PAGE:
The issue of my decision not to provide advance rulings has also been raised in terms of which political activities lobbyists may perform without risk. First, I would like to reiterate that I do not regulate political activities. From my perspective, the issue only arises when political activities intersect with lobbying activities.
Second, I am administering and enforcing the act that Parliament enacted. Under the Lobbying Act, my decisions are judicially reviewable. It is therefore imperative that all my decisions be fair and based on all relevant facts. I must be prudent in relation to advising lobbyists regarding potential situations based on information that could easily change after the advice is given. It would not only put at risk the person to whom I would provide this ruling, but it would also put at risk my ability to look into a matter in the future should there be allegations of improper lobbying activity against this person. My neutrality and my ability to be fair would be compromised.
In conclusion, I want to assure the members of the committee that I've been administering the Lobbying Act as Parliament has enacted it. As the administrator of the act I look forward to working with the committee on the legislative review to find ways to further enhance transparency and better ensure compliance.
Madam Chair, this concludes my remarks.
I want to thank you for your attention and I will now be pleased to answer any questions you or the committee members may have.
Thank you very much, Madam Chair. Thank you, Commissioner, for being with us this morning. We appreciate it.
I will start by saying that your report, which came out yesterday, was quite telling. Some people were concerned and were wondering what happens to defeated Conservative members of Parliament or candidates that are not appointed to the Senate or to UNESCO. Now we find out that they can become non-registered—in other words, illegal—lobbyists on Parliament Hill. Two were caught yesterday and there are others. We're looking forward to the investigations into Mr. Bruce Carson who was a lobbyist and the Prime Minister's advisor. We're waiting to hear more about that.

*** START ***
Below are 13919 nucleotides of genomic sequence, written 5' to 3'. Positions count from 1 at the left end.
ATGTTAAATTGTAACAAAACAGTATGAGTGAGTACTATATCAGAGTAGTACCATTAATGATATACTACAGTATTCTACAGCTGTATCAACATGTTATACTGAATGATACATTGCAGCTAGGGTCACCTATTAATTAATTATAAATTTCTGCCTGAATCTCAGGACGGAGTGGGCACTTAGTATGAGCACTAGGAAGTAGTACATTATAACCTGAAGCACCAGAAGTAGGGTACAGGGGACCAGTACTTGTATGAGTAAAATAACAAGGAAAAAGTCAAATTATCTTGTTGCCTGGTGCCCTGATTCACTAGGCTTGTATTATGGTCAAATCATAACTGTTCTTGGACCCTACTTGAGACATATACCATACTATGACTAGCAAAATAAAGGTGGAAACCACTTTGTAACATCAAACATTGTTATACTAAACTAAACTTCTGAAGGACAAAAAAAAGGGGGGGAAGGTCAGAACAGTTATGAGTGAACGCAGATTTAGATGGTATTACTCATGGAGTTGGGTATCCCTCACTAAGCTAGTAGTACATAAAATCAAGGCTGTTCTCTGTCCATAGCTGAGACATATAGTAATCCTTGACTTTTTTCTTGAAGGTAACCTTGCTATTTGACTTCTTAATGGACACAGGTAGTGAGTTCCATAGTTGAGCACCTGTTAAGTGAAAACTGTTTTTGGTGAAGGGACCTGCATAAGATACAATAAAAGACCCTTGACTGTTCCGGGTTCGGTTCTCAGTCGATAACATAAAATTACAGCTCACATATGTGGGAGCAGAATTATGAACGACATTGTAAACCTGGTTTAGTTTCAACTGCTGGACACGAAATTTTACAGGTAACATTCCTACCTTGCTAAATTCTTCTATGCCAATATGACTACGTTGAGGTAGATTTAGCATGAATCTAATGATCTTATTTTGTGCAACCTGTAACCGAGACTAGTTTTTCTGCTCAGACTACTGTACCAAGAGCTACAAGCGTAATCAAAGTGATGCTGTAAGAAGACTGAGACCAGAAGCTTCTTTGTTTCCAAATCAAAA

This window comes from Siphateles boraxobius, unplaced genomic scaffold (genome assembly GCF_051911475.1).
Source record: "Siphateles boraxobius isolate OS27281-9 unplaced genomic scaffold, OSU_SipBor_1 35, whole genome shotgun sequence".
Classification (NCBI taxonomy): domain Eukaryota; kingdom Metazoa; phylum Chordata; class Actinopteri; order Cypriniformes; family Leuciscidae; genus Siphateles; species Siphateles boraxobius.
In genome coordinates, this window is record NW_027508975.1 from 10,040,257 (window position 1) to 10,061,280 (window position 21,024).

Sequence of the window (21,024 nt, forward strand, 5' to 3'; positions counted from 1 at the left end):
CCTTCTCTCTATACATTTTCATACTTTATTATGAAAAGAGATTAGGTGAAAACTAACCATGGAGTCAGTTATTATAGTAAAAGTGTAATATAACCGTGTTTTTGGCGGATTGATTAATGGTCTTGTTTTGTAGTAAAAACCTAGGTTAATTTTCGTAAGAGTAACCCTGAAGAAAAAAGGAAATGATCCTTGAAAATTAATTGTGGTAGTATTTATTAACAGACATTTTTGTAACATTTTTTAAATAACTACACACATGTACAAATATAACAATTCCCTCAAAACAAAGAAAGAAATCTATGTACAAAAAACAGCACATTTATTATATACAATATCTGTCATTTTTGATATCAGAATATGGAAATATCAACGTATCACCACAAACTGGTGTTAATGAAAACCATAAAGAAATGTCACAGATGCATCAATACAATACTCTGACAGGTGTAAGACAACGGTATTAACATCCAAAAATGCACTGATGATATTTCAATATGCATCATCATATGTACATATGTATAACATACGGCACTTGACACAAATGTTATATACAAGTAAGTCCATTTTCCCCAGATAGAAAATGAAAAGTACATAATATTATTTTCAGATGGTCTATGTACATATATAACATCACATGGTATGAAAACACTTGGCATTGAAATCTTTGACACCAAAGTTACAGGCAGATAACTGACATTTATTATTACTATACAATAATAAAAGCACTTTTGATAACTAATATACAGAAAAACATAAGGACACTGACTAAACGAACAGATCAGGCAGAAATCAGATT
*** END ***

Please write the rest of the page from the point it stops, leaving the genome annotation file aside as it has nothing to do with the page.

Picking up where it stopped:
Allow me to mention Mr. Rahim Jaffer, who was a member of Parliament, and Mr. Patrick Glémaud, who was a Conservative candidate in 2008 for Ottawa-Centre, I believe. We know that these individuals were familiar with the law. Mr. Jaffer could not have been unaware of it. We know this for certain. Yet they still attempted to influence senior civil servants in order to obtain contracts worth $178 million, knowing full well that, if they were caught, there would really be no consequences. You have stated as much and you have made recommendations that are a move in the right direction: the act has no teeth and does not provide for particularly serious penalties. So, in that case, why not try? If the field is wide open, then why not attempt to influence decision-makers and obtain contracts, even though one doesn't have the right to do so?
I have children. When they are told not to do something, and they do it anyway and there are no consequences, there is generally no incentive to listen and obey the rules. In fact, grade schools refer to “consequences”. That is the term they use when they are punished.
How can we put more teeth into the act? You stated that you would like to see monetary penalties. You referred earlier to penalties of up to $25,000. Would that be enough? Would that be enough depending on the seriousness of the case? Would it be an idea to ban someone from being a lobbyist? Would it be an idea to order community service? What kinds of tools could be used to prevent these kinds of illegal activities?
Thank you, Madam Chair.
In front of everyone, I want to emphasize my view that something absolutely incredible, pathetic and totally lacking in seriousness has just happened at this committee.